Fake news has been around since folks started telling people what’s going on in the next town. They either got it mixed up (remember playing the telephone game where the message became garbled as it went around?) or they did it on purpose for their own gain. Today, with the proliferation of blogs and websites, and everyone’s need to give an opinion, you have to take much of what you read on the Internet with a grain of salt.
The same is true about the misinformation surrounding Jesus. Ever since he started his ministry, and continuing to this day, the stories about who he is have been garbled, ranging to slightly in error to egregiously wrong. The good news of his birth and the reason he became a human has been distorted to the point most people have no clue about him.
The fake news is that God took his anger out on Jesus, because, after all, someone had to pay. Many believe God is still angry and just a hair’s breadth away from squashing us like bugs. But the truth looks much different. God’s plan of redemption had nothing to do with his anger. It was and is all about his love. Jesus not only brought good news, he is the good news: through his life, death and resurrection, he revealed the Father to us and just how much he loves us. Because he is Emmanuel, God with us in every sense, the story of his redeeming love is the best news humanity will ever hear.
In this time of situational ethics and variable facts, you’ll hear people talk about their truth. This is my truth, or that is your truth. Apparently, it changes from person to person and with circumstances. Your truth is different from my truth and that’s just fine. We all have our own truth.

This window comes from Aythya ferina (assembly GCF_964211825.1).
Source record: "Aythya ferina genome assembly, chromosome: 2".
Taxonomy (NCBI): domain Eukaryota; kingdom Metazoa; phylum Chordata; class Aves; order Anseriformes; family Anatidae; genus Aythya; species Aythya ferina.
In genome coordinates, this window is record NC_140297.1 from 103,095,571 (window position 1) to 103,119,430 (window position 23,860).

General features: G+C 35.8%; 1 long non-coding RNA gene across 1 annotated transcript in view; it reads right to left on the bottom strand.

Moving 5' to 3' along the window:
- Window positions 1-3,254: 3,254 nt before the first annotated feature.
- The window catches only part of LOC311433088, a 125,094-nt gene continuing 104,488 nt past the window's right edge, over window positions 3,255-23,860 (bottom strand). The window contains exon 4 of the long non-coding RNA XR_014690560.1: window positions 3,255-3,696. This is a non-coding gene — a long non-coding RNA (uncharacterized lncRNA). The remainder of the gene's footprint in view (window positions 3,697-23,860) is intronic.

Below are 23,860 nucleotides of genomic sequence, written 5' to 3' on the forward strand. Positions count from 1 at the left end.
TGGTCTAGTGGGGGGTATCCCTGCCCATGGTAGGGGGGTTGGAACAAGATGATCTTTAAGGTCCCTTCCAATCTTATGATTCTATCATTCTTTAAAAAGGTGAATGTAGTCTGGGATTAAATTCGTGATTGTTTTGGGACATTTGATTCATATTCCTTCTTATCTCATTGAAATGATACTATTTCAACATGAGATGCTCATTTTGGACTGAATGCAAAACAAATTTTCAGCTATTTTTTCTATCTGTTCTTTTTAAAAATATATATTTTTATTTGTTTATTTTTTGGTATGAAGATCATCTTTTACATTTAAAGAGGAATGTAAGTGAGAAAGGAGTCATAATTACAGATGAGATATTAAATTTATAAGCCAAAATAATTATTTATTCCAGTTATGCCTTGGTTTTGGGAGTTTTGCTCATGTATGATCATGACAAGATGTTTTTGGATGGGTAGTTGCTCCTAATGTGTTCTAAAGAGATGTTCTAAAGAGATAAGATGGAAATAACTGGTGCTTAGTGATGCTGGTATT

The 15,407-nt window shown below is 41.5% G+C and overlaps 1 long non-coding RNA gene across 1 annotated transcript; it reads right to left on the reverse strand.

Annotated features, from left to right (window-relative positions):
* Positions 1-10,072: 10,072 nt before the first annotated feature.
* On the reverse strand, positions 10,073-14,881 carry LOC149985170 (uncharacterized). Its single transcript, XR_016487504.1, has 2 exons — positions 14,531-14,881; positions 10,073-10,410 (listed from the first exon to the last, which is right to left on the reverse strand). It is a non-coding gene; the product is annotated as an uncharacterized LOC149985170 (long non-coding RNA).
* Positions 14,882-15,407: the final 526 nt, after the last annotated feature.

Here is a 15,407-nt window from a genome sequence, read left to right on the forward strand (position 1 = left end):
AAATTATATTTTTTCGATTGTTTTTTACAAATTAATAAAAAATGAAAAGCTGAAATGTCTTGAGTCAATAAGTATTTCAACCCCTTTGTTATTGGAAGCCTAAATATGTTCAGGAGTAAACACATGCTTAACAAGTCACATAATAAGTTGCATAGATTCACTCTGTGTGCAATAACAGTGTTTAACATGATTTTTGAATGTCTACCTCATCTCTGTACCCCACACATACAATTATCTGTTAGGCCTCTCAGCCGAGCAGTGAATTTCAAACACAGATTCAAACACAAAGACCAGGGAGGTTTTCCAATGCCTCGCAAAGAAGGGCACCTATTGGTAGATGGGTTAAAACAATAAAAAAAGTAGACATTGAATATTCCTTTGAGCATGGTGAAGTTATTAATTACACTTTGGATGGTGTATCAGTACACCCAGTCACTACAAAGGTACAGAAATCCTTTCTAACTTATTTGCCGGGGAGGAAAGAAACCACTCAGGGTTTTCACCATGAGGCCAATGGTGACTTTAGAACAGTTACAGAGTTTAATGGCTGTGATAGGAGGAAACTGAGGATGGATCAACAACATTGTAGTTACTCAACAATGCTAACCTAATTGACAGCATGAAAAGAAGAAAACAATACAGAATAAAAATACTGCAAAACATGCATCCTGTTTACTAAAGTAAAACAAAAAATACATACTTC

Is this true? At the end of Pilate’s interrogation of Jesus in John 18, Pilate asked, “What is truth?” It seems no one knows, even today. And a lot of folks don’t let the facts get in the way. If you believe in your own truth, maybe you are fooling yourself. Most will say they mean they have their own story and experiences but talking about their own truth seems indicative of how much our society has strayed from the absolutes of God.
Jesus called himself the way, the life and the truth (John 14:16). He is the only one who could talk about his truth and be telling the truth. Jesus is the only real truth, the truth that leads to eternal life.
“This letter is from John, the elder. I am writing to the chosen lady and to her children, whom I love in the truth—as does everyone else who knows the truth—because the truth lives in us and will be with us forever” (2 John 1:1-2, NLT).
“What is truth?” Pilate asked Jesus, in response to his statement that he came into the world to testify to the truth (John 18:37-39). Apparently it was as hard to pin down then as it is today. The old joke about knowing a lawyer is lying if his lips are moving applies to more than lawyers—it’s almost epidemical.
What is truth? In John 14:6 Jesus said he is the way, the truth and the life. Jesus is the truth and we can count on that. With him there’s no equivocating, no situational flip-flopping and no wondering where we stand. In the circle of Father, Son and Spirit we see total honesty, transparency and openness, all wrapped up in love and grace. How refreshing and reassuring to know our Savior is truth personified.